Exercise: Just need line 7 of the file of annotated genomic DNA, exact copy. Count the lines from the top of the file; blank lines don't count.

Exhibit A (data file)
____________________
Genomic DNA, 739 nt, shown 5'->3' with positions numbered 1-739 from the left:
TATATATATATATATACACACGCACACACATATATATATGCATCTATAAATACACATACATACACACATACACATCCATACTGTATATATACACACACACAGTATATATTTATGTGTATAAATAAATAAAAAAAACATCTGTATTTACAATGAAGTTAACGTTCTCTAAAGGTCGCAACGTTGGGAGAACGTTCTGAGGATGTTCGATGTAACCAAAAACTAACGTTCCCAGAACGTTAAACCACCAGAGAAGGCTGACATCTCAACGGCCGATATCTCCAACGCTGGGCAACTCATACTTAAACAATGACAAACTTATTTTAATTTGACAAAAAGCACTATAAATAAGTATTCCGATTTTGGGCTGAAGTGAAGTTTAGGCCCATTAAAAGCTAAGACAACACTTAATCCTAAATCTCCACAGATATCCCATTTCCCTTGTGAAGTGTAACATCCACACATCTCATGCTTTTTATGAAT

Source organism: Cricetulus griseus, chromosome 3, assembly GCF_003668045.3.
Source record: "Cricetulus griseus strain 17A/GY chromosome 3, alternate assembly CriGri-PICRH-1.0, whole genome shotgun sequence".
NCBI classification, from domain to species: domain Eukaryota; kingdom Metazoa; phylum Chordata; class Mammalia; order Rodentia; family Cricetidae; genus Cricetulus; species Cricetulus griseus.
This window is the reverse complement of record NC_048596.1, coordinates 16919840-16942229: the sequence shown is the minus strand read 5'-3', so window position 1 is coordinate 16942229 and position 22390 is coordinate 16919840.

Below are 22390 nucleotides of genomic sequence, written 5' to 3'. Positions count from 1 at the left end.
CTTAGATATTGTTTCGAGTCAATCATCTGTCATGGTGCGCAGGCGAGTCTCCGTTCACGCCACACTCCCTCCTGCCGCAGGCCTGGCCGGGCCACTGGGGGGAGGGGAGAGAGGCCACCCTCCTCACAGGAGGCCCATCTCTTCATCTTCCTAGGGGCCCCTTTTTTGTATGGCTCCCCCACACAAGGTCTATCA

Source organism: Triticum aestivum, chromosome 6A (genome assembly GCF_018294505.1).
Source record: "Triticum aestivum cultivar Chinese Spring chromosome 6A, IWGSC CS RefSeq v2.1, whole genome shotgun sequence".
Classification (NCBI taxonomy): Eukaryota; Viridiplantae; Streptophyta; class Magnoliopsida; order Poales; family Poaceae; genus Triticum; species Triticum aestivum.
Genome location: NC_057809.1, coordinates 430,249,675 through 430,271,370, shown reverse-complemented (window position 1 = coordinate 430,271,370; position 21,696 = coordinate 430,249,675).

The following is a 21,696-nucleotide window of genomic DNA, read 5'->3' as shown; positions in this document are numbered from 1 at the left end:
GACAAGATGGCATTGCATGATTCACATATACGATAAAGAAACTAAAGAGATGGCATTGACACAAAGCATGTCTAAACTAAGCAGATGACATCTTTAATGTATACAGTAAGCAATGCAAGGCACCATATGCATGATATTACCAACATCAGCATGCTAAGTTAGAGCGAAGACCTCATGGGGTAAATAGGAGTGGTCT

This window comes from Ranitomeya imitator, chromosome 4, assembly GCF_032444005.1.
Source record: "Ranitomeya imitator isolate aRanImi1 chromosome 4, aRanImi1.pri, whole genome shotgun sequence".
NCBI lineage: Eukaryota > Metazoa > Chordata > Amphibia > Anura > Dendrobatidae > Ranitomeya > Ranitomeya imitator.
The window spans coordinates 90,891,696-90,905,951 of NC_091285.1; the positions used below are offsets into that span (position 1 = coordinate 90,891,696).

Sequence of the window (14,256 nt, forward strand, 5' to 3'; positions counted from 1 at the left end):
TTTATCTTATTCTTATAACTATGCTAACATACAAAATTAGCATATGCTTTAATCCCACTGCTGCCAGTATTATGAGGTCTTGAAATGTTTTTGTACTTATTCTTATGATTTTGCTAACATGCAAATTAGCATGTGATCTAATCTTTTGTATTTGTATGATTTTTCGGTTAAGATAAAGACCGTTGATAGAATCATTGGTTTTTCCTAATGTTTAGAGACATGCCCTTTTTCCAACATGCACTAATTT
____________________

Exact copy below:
Below are 22390 nucleotides of genomic sequence, written 5' to 3'. Positions count from 1 at the left end.